Tuesday, July 25, 2017

For My Little Brother

I wrote the following for a writing class. The assignment was to choose a significant person and write a series of "I remember" statements and go from there.  I love what emerged when I recalled memories of my little brother.  I think it's blog worthy😊

I remember  . . .

MARK—my little brother.  We are only two years apart and have always been very close.  I can’t imagine life without him.

I remember the summer you and I got to go to Grandma and Ivan’s all by ourselves!  We even got out of school for the summer a week early and rode the train from Alliance to Lincoln.  The train trip was long, but waiting for us when we arrived were both Grandma and Ivan.  They were thrilled to have us all to themselves, and they planned the week out with all kinds of fun.   From swimming in Wahoo to grocery shopping to visiting Bessie on the farm to visits from Ethel, we packed in so much during that short week.  The best part was just being with my little brother at our grandparents’.

I remember when we were running around the bowling alley while Dad bowled with his weekly league.  You were chasing me, and I so desperately didn’t want to get caught.  I ran like crazy and just when I thought I might escape you, the gumball machine ended that .  I grabbed the pole trying to propel myself around the obstacle.  Little did I know that my strength was stronger than that gumball machine.  Crash—the glass container shattered and hundreds of brightly colored gumballs rolled in all directions.

I remember family road trips where you always got to sit in the front seat.  I would get so jealous seeing the back of your head tucked safely between Mom and Dad as we rolled down the never-ending Highway 2 in Nebraska.  I wished that just once I could have that coveted spot, but I always had to settle for glaring at your head and the back of your ears.  I got my revenge once though.  As I sat in back chewing my bubble gum, I might have leaned up just a tad too close.  At the same time I realized my bubble gum’s textured changed, you let out a howl that made Dad threaten to pull the car over.  Your ear lobe became my chewing gum for a split second, and it was so worth it!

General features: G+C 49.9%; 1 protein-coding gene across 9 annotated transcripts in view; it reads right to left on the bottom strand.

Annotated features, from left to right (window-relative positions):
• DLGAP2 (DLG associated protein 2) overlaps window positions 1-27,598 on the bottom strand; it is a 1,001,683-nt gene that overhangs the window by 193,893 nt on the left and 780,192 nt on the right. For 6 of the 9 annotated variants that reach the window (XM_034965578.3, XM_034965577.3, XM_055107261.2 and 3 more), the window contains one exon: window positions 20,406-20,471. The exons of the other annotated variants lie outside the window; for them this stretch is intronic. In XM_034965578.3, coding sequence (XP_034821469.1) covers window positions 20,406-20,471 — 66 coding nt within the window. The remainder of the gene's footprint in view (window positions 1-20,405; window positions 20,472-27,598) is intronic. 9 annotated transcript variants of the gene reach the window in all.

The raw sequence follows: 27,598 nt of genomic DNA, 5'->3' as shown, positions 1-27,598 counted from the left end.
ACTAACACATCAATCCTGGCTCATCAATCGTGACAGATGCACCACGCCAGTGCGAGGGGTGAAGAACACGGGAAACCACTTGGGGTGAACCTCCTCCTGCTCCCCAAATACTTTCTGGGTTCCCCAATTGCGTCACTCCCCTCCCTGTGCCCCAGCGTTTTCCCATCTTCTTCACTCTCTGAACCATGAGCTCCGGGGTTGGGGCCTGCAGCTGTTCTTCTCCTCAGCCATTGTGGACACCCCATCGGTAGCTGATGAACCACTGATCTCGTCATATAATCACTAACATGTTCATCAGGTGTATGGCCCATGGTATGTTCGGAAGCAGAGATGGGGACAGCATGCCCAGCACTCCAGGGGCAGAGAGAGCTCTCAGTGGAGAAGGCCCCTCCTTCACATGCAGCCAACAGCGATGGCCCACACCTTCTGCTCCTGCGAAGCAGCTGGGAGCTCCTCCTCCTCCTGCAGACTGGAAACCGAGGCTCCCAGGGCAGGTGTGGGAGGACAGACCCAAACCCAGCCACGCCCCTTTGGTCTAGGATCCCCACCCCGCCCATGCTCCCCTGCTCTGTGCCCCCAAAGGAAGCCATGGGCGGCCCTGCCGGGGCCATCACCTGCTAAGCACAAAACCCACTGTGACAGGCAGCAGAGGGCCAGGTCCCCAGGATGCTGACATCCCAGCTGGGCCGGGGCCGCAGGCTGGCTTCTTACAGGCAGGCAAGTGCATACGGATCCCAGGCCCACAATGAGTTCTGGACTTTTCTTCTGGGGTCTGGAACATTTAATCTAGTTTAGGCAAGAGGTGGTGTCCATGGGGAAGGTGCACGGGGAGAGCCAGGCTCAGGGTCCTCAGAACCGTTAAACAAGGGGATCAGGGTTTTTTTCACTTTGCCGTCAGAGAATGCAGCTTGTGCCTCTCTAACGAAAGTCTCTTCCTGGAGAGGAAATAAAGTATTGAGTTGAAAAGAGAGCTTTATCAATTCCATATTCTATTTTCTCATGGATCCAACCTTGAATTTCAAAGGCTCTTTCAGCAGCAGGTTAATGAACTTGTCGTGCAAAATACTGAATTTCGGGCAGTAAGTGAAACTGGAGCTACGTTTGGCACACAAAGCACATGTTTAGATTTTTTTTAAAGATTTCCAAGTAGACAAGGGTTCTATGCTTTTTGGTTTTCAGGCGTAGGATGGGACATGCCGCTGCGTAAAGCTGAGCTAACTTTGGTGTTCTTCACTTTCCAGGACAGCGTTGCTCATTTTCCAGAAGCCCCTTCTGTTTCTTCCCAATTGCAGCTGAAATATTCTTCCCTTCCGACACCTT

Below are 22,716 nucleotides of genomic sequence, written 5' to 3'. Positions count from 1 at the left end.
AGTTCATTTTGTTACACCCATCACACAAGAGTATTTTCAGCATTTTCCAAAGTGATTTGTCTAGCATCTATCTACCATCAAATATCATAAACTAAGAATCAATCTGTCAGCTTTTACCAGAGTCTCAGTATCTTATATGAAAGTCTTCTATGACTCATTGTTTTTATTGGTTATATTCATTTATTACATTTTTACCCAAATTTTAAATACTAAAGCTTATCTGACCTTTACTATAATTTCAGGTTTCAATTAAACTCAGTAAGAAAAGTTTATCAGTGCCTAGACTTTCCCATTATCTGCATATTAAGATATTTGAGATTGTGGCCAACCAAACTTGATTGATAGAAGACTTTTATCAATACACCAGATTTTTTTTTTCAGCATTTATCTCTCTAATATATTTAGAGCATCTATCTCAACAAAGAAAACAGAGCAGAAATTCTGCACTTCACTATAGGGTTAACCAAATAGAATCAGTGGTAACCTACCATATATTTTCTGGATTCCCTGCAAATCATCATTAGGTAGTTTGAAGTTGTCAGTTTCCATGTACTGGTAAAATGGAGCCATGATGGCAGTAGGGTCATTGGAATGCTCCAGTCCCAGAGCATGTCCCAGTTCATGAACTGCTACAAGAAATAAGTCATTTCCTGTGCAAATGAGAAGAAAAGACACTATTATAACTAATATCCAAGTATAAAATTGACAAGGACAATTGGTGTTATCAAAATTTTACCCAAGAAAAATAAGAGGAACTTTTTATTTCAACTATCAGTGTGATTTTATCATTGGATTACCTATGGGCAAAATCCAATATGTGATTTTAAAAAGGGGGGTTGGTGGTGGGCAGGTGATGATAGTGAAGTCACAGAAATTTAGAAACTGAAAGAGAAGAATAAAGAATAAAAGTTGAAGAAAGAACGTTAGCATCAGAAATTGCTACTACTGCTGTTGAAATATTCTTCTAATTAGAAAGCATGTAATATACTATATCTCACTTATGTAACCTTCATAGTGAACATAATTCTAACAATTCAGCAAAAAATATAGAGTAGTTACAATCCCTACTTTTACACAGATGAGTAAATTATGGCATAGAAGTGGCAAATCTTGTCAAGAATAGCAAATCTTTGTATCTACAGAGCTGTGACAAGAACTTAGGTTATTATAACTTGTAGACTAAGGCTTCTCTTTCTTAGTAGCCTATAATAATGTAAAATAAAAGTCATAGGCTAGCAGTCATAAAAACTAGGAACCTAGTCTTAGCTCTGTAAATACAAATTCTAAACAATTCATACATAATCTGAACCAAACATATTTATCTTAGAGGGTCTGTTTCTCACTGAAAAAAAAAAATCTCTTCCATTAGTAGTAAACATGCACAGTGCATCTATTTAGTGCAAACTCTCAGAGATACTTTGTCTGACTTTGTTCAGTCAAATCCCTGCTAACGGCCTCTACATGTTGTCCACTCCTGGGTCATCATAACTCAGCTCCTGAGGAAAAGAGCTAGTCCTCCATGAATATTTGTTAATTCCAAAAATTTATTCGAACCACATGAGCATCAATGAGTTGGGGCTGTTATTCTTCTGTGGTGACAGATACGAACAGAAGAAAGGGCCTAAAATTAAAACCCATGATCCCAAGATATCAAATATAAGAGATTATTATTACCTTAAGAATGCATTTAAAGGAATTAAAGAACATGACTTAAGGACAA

I remember Joy and I talking you into going to see Kris and Rita at Red Rocks.  We were all so poor back then, and none of us could really afford the trip.  But we scrounged up enough money for tickets and gas and we all piled into the car.  Not having money for overnight accommodations, that car became our hotel room.  We found a KOA to park, and all of us somehow slept the night away.

I remember when you were awarded the full-ride scholarship to Chadron State College.  I was so proud of you,

I remember when you came to visit me in Lincoln.  At least I thought you came to visit me, but somehow I think that was an excuse to get Mom and Dad to let you take the car for the weekend.  I saw you for one night and then you disappeared.  I wish you would have just told me that you wanted to go to Dodge City to see a girlfriend, but instead, I spent the weekend worried sick, imagining you in a car accident or murdered somewhere.  I have never been so relieved to see someone when you finally showed up on Sunday, sheepish and apologetic.  Don’t ever do that again!

I remember football season, spending our weekends glued to college games and placing our crazy wagers.  We always seemed to think we found a “cinch,” but as we learned time and time again, there are no cinches.  Those weekends during the fall and early winter still bring us close.

I remember the antennae tower.  Oh Lord, why can’t I forget that?  Dad’s amazing truck with the tower that would rise to the sky with the flip of a switch was ahead of its time, and a huge temptation to two small kids.  We flipped the switch while the truck was inside the garage.  Ugh—the sound of steel hitting the ceiling is forever etched in my head.  Make it go away!

I remember all of the Blue Bird and Campfire Girl meetings you attended when Mom was the leader of my troupe.  She would bring you along, and I always thought I would die when you would want to do the crafts that we were doing.

I remember when Dad died.  You became everyone’s pillar of strength even though you needed to grieve too.  I hope you were able to.

I remember ALL of the acts of kindness you have shown to me and everything you have done to make my life easier.  I can’t list them all, but I remember everything, from fixing my brakes, yard work, hanging ceiling fans, fixing anything, paying for things.  You take care of us.

What I can’t remember, though, is a time when you weren’t there for me.  You’re the best brother anyone could have.

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